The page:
Nine ways to be a better Scouter in 2012

Here’s a New Year’s resolution you’ll want to keep: Be a better Scouter next year.

I should point out that you’re already pretty great. Like in business, a big part of being a successful Scouting volunteer is simply showing up.

By being there at meetings, campouts, and events, you’ve already secured a place in the upper echelon of society.

So thanks for a great 2011, folks. But hey — why rest on your laurels?

Let’s make 2012 even better. Here’s how:

  1. Recruit more Scouts — Easier said than done, right? But instead of setting a yearly goal, like 10 new members in 2012, make monthly goals, like one new Scout per month. Why not try the “invite one” approach used my many churches? Tell your Scouts to bring just one friend to a future meeting or outing, and watch your pack, troop, or crew grow.
  2. Get in shape for adventure — This was a popular New Year’s resolution when I asked our Facebook fans to, ahem, weigh in on the subject. Brenda R. said she plans to get in shape for a Northern Tier canoe trip this summer, while Jay L. and others have their sights set on shaping up for the 2013 jamboree.
  3. Help Scouts reach their goals — Not every Scout will earn Eagle, but the trail to get there is as important as the destination. Check in with your Scouts regularly to make sure that the troop is providing them with the resources they need to achieve their goals. In addition to advancing in rank, Meredith W. says Scouts who set attainable goals will “develop a deeper sense of camaraderie and teamwork.” Good point.
  4. Serve the community — Helping other people at all times is part of Scouting’s DNA, but can you do more? Starting at Cub Scouts and going all the way to Venturing, make service a cornerstone of your unit. Your Scouts — and your community — will be rewarded.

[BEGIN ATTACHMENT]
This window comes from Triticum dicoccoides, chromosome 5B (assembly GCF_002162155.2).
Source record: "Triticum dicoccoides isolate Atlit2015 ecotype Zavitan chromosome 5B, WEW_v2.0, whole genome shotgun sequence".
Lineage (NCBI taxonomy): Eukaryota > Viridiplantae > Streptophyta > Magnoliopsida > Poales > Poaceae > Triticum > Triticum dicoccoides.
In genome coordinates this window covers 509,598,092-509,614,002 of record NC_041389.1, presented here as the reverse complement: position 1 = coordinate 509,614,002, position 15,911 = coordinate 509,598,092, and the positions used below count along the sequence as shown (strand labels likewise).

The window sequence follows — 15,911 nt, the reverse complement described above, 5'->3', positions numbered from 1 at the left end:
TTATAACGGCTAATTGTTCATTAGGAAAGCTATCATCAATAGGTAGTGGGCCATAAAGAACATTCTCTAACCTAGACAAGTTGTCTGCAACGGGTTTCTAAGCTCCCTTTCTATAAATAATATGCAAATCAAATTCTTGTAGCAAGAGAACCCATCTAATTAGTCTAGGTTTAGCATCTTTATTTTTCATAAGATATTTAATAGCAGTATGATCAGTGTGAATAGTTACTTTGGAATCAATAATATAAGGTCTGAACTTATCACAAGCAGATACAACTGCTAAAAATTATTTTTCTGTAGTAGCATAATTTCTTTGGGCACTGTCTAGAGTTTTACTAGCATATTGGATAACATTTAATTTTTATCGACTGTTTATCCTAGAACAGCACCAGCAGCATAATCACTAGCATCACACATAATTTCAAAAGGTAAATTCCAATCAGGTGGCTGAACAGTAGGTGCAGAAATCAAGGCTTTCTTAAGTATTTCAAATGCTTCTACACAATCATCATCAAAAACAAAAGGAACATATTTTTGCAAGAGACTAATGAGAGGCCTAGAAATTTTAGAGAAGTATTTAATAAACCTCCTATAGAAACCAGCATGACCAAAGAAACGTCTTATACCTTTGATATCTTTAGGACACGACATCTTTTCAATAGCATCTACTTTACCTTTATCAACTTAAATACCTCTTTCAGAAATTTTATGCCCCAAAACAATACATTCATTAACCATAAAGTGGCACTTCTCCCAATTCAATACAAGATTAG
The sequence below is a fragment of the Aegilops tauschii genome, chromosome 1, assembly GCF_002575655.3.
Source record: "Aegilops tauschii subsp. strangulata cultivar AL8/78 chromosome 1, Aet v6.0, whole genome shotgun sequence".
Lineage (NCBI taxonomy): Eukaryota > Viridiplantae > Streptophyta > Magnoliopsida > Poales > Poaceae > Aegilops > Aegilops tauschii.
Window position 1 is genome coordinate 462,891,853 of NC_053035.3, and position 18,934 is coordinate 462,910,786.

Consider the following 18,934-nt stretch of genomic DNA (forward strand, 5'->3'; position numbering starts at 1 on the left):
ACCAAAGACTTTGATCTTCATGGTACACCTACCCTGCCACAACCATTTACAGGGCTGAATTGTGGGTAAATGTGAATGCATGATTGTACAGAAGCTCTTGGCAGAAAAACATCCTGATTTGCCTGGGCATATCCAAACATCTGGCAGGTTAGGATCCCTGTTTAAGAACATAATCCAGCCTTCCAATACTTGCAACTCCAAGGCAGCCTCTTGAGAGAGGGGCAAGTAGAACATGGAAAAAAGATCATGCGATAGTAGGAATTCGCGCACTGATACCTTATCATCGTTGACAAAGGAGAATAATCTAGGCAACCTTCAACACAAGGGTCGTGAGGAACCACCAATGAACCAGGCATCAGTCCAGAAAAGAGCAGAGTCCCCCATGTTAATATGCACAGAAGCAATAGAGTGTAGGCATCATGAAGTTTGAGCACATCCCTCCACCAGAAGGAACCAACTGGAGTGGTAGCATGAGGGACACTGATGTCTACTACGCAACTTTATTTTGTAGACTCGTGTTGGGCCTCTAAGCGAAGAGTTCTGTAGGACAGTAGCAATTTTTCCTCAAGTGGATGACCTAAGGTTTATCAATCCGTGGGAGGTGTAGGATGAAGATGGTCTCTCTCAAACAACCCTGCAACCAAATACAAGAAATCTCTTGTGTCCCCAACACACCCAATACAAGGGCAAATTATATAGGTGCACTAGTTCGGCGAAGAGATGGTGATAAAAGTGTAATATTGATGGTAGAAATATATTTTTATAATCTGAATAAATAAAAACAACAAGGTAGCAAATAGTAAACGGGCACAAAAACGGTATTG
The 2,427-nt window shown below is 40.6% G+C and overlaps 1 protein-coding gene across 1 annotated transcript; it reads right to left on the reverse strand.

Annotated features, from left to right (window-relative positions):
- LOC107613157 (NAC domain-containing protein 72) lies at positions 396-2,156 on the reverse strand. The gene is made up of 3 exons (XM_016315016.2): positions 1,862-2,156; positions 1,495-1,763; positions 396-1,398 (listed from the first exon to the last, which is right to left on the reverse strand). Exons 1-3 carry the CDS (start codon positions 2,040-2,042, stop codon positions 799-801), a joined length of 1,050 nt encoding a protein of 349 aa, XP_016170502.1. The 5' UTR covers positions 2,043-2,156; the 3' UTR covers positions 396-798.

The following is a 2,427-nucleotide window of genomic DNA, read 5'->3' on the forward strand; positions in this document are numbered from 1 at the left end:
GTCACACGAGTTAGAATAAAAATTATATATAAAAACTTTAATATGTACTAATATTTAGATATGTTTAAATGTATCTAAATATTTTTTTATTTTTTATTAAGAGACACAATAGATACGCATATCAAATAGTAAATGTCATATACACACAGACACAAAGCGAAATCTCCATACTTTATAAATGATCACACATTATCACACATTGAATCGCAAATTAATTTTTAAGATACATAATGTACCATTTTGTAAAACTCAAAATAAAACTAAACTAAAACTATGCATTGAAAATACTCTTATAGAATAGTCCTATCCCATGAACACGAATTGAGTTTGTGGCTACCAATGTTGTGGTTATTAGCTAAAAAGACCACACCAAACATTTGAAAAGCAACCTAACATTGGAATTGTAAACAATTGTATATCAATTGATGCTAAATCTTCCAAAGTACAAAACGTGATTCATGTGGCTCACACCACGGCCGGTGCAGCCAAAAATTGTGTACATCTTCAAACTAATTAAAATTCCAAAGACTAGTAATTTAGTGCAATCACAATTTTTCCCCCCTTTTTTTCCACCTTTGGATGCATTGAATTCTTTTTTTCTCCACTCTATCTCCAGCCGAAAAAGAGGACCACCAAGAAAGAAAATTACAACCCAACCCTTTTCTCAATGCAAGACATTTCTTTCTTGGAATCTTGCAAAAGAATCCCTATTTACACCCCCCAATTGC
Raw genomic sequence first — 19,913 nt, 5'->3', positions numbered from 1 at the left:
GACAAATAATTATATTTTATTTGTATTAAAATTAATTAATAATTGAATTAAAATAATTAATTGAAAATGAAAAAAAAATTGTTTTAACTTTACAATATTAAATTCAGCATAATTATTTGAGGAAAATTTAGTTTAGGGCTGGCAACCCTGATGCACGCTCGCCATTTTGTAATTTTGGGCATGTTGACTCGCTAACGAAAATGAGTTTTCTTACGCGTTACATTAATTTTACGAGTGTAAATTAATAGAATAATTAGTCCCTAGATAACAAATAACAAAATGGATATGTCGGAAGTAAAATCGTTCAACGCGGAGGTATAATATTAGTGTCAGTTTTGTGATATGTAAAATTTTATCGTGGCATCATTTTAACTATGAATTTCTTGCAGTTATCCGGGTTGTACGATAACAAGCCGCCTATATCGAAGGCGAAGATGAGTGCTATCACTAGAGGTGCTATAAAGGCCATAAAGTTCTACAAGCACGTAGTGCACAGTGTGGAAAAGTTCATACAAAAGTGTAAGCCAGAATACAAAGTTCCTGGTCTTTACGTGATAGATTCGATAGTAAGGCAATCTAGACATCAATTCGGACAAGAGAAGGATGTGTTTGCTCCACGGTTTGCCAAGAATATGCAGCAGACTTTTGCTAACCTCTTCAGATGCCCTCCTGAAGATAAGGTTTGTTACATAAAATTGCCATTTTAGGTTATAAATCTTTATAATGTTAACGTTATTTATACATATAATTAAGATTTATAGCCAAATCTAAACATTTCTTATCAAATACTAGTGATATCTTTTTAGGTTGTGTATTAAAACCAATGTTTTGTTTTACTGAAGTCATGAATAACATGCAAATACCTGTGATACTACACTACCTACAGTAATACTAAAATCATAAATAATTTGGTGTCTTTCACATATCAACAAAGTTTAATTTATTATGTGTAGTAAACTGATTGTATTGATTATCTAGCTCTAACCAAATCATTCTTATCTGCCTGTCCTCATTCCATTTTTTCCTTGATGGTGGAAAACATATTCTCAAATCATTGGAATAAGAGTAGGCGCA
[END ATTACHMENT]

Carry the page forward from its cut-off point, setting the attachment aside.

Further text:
5. Train yourself — Whether it’s an online course that takes 45 minutes to complete or a weeklong session at Philmont Training Center, you’ve got to get trained. Consider it exercise for your Scouting mind.
  6. Keep your Scouts interested — Gaining six new Scouts is great, but if you lose a half-dozen “veterans” a month later, you’re back where you started. So it’s important to help your youth leaders create a compelling year-long calendar. An exciting schedule of monthly events will give the guys (and Venturing girls) a reason to stick around.
  7. Encourage healthy eating habits — Sour Cream and Onion chips may seem like the ideal breakfast to members of the Fox patrol, but you know better. Model healthy eating in adult-prepared meals, and offer suggestions to your Scouts on ways they can make breakfasts, lunches, and dinners that won’t make Mom and Dad cringe.
  8. Teach a merit badge — Everyone’s an expert at something, and with 127 merit badges to choose from — from American Business to Woodwork — chances are you’re qualified to teach several merit badges. Ask your troop which merit badges they’d like to earn at an upcoming campout or meeting, and get started. (From Jim B. on Facebook)
  9. Try something new — When you return to the same nearby state park three times a year, does it make your Scouts comfortable or does it just make them bored? Consider branching out by suggesting other locations to your youth leaders. An extra hour or two of driving can open a new chapter of adventure.

That’s my list. What else can you do to make 2012 a banner year for your pack, troop, team, or crew? Let me know by leaving a comment below.